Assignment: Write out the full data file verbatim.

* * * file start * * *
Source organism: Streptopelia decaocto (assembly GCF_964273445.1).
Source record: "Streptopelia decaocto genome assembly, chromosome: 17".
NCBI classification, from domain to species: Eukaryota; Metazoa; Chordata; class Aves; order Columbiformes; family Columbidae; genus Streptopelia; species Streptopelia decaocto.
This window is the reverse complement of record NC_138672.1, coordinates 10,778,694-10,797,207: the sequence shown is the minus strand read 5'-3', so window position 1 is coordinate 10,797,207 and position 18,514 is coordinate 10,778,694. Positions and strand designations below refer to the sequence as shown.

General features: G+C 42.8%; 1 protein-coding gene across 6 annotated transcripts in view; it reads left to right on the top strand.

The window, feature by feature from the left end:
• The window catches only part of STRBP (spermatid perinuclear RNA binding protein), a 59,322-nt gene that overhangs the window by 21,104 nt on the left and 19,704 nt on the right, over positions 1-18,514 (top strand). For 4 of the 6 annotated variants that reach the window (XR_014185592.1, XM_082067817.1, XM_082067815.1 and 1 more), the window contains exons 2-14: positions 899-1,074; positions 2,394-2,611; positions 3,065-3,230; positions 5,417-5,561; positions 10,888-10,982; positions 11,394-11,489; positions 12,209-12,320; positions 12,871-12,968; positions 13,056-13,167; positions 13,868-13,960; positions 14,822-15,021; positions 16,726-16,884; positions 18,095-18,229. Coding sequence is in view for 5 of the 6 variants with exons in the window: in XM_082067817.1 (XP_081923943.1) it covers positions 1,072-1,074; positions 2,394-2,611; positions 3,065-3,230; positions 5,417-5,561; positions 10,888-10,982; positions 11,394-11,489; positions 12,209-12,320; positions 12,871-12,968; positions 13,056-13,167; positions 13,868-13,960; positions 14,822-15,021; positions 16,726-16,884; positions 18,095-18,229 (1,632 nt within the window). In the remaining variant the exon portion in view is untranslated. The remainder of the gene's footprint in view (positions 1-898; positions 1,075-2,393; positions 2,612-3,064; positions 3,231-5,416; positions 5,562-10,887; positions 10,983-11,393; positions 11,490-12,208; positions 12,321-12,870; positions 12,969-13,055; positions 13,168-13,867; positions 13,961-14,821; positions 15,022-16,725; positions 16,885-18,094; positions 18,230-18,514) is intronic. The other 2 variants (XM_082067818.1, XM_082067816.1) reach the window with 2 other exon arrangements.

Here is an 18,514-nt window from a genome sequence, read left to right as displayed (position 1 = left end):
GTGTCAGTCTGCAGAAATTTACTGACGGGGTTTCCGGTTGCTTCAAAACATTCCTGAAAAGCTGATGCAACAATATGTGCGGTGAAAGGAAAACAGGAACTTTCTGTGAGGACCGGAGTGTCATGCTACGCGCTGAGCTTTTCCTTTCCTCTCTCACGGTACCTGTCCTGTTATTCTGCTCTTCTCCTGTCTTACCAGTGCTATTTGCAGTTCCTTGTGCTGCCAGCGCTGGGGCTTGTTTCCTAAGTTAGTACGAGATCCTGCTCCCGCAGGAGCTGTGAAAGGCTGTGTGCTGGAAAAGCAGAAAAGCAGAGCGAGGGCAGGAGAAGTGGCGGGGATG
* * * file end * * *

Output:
Source organism: Streptopelia decaocto (assembly GCF_964273445.1).
Source record: "Streptopelia decaocto genome assembly, chromosome: 17".
NCBI classification, from domain to species: Eukaryota; Metazoa; Chordata; class Aves; order Columbiformes; family Columbidae; genus Streptopelia; species Streptopelia decaocto.
This window is the reverse complement of record NC_138672.1, coordinates 10,778,694-10,797,207: the sequence shown is the minus strand read 5'-3', so window position 1 is coordinate 10,797,207 and position 18,514 is coordinate 10,778,694. Positions and strand designations below refer to the sequence as shown.

General features: G+C 42.8%; 1 protein-coding gene across 6 annotated transcripts in view; it reads left to right on the top strand.

The window, feature by feature from the left end:
• The window catches only part of STRBP (spermatid perinuclear RNA binding protein), a 59,322-nt gene that overhangs the window by 21,104 nt on the left and 19,704 nt on the right, over positions 1-18,514 (top strand). For 4 of the 6 annotated variants that reach the window (XR_014185592.1, XM_082067817.1, XM_082067815.1 and 1 more), the window contains exons 2-14: positions 899-1,074; positions 2,394-2,611; positions 3,065-3,230; positions 5,417-5,561; positions 10,888-10,982; positions 11,394-11,489; positions 12,209-12,320; positions 12,871-12,968; positions 13,056-13,167; positions 13,868-13,960; positions 14,822-15,021; positions 16,726-16,884; positions 18,095-18,229. Coding sequence is in view for 5 of the 6 variants with exons in the window: in XM_082067817.1 (XP_081923943.1) it covers positions 1,072-1,074; positions 2,394-2,611; positions 3,065-3,230; positions 5,417-5,561; positions 10,888-10,982; positions 11,394-11,489; positions 12,209-12,320; positions 12,871-12,968; positions 13,056-13,167; positions 13,868-13,960; positions 14,822-15,021; positions 16,726-16,884; positions 18,095-18,229 (1,632 nt within the window). In the remaining variant the exon portion in view is untranslated. The remainder of the gene's footprint in view (positions 1-898; positions 1,075-2,393; positions 2,612-3,064; positions 3,231-5,416; positions 5,562-10,887; positions 10,983-11,393; positions 11,490-12,208; positions 12,321-12,870; positions 12,969-13,055; positions 13,168-13,867; positions 13,961-14,821; positions 15,022-16,725; positions 16,885-18,094; positions 18,230-18,514) is intronic. The other 2 variants (XM_082067818.1, XM_082067816.1) reach the window with 2 other exon arrangements.

Here is an 18,514-nt window from a genome sequence, read left to right as displayed (position 1 = left end):
GTGTCAGTCTGCAGAAATTTACTGACGGGGTTTCCGGTTGCTTCAAAACATTCCTGAAAAGCTGATGCAACAATATGTGCGGTGAAAGGAAAACAGGAACTTTCTGTGAGGACCGGAGTGTCATGCTACGCGCTGAGCTTTTCCTTTCCTCTCTCACGGTACCTGTCCTGTTATTCTGCTCTTCTCCTGTCTTACCAGTGCTATTTGCAGTTCCTTGTGCTGCCAGCGCTGGGGCTTGTTTCCTAAGTTAGTACGAGATCCTGCTCCCGCAGGAGCTGTGAAAGGCTGTGTGCTGGAAAAGCAGAAAAGCAGAGCGAGGGCAGGAGAAGTGGCGGGGATG